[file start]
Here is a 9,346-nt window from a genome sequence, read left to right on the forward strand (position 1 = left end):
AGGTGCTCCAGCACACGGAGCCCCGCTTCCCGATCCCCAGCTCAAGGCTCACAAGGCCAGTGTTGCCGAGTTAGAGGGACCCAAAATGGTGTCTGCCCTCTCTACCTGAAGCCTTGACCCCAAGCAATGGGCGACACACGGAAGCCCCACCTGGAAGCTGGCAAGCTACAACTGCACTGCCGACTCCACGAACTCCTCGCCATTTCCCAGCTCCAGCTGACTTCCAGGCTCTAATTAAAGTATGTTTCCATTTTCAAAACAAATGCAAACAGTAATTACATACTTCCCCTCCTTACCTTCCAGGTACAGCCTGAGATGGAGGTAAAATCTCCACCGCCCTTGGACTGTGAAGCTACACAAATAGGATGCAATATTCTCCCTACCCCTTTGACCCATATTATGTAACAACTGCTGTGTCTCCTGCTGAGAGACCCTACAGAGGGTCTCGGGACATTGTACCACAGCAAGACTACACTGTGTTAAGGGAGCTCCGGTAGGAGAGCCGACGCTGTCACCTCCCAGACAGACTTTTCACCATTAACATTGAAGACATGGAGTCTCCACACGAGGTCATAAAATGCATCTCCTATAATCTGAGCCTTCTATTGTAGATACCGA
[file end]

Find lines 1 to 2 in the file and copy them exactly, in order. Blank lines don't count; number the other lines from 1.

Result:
Here is a 9,346-nt window from a genome sequence, read left to right on the forward strand (position 1 = left end):
AGGTGCTCCAGCACACGGAGCCCCGCTTCCCGATCCCCAGCTCAAGGCTCACAAGGCCAGTGTTGCCGAGTTAGAGGGACCCAAAATGGTGTCTGCCCTCTCTACCTGAAGCCTTGACCCCAAGCAATGGGCGACACACGGAAGCCCCACCTGGAAGCTGGCAAGCTACAACTGCACTGCCGACTCCACGAACTCCTCGCCATTTCCCAGCTCCAGCTGACTTCCAGGCTCTAATTAAAGTATGTTTCCATTTTCAAAACAAATGCAAACAGTAATTACATACTTCCCCTCCTTACCTTCCAGGTACAGCCTGAGATGGAGGTAAAATCTCCACCGCCCTTGGACTGTGAAGCTACACAAATAGGATGCAATATTCTCCCTACCCCTTTGACCCATATTATGTAACAACTGCTGTGTCTCCTGCTGAGAGACCCTACAGAGGGTCTCGGGACATTGTACCACAGCAAGACTACACTGTGTTAAGGGAGCTCCGGTAGGAGAGCCGACGCTGTCACCTCCCAGACAGACTTTTCACCATTAACATTGAAGACATGGAGTCTCCACACGAGGTCATAAAATGCATCTCCTATAATCTGAGCCTTCTATTGTAGATACCGA